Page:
We ended up introducing a "Working" directory for your new uploads in order to separate out the old and the new, but this then made life difficult for those looking to reference files in their article's HTML. Previously we had the concept of a "Basename" for an article, which was effectively the name of the article's directory, and which author's used to reference an uploaded file (eg src="basename/myfile.zip"). We've abandoned that since it causes problems with name uniqueness, and in fact abandoned the whole concept of asking members to worry about directories. Now you simply reference an uploaded file by its filename, and we make sure we track things like which file (old or new) you're talking about, as well as ensuring we adjust the references in your articles during the various stages (composing to pending to available).
We've also introduced the concept of Alterative Articles. There are many, many articles that are no longer being maintained and this is a first step to allow other members to take over abandoned articles, or to simply provide different implementations such as a different language.
To provide a symmetric article experience we've now upgraded the Tips n Tricks articles to be displayed in the same manner as traditional articles (as well as their alternatives), and now make it very simple to convert a tip to a standard article, or to any other article type. No more complaint about short articles or long tips. We can quickly recategorise as needed.
This also brings a nice benefit: you can now upload images and zips to your blog and tips articles.
With regards to moving tips to the new UI - you might notice something a little weird with your rep. We moved all the comments that were associated with tips into their own separate forum for each tip instead of having the confusing comments-per-tip-plus-bonus-forum-at-the-bottom.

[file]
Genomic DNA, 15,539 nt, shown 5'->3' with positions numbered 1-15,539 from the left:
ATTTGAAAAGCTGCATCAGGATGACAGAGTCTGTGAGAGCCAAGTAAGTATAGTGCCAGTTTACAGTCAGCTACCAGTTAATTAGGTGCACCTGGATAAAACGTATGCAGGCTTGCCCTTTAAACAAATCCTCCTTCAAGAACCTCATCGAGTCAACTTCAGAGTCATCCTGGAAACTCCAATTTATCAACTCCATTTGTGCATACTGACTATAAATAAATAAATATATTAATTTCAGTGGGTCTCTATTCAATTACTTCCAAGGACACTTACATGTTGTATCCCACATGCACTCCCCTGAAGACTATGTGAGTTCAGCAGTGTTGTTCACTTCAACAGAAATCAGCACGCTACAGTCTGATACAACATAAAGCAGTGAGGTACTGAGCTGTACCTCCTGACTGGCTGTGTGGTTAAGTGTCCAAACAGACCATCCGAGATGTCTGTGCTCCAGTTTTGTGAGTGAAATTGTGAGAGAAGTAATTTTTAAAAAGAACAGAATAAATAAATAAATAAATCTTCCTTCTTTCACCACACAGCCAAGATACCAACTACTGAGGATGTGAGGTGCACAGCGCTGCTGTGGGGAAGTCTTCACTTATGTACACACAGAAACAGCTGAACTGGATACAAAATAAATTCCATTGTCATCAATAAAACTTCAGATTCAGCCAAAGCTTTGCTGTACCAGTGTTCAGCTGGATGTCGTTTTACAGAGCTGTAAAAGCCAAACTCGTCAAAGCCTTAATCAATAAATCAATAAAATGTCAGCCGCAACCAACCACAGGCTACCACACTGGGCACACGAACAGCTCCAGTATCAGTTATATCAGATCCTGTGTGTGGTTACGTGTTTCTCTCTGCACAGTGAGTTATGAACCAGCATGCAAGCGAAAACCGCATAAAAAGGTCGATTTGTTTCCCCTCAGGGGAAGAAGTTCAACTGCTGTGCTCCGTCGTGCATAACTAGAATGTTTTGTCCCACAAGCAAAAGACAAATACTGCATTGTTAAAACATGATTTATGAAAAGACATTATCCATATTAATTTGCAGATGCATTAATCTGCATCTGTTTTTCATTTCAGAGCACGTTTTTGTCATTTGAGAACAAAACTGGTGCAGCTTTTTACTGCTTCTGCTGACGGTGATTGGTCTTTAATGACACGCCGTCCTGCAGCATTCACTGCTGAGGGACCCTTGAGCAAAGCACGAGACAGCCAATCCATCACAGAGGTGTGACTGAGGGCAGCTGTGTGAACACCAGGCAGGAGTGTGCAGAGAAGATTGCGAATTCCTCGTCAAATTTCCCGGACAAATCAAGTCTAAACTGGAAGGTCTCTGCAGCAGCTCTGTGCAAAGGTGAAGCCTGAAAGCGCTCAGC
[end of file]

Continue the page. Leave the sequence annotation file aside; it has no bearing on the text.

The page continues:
This release should be conidered a Beta release, so please send in all feedback and bug reports to the Bugs and Suggestions forum.
As far as we know the kinks are gone, but we have seen a couple of issues from bugs in our old system that only manifested once we moved to the new system. It's amazing how these bugs hibernate - like cicadas.
What is the URL of the article? I'll take a look and sort out whatever the issue is.
I fixed up the links and it's all good now, though I think I may have inadvertently published a version of your article you were still working on. If you wish to rollback, go to the Revisions tab on your article, choose the version you wish to revert back to, and hit revert.
I noticed while editing your article that there were line breaks in the text which I corrected. These line breaks were actual HTML line breaks (<br/>), so for instance you had the line
For this reason <br/>
it is always better to just do pre increments
which is rendered as:
For this reason
it is always better to just do pre increments
When you say "the preview" do you mean within the WYSIWYG editor, or when you hit the "Preview" button? If the former, then it could be that this line break matched the width of the editor screen so wasn't evident. If the latter then we have a bug!
With "preview" I mean the preview-button. At that time I thought it was very evident. Preview after preview-button was different from the view when the article was pending. ... but hey I did it at 2-ish at night so my mind was mush.
I.e. I think it's a bug, but I wouldn't stake my life on it.
I've tested both on live and on development and can't replicate the issue. It may have been an earlier bug we've since fixed. A few days ago I did reset the document format on a few articles that had been incorrectly set, and we also updated our rendering code.
In any case, if you see it again just let us know.
BTW - you have a ton of outstanding Draft versions of that article you recently published. Would you like me to clean up the debris for you?
The Code Project | Co-founder
Microsoft C++ MVP
Last Visit: 31-Dec-99 19:00 Last Update: 11-Feb-16 14:45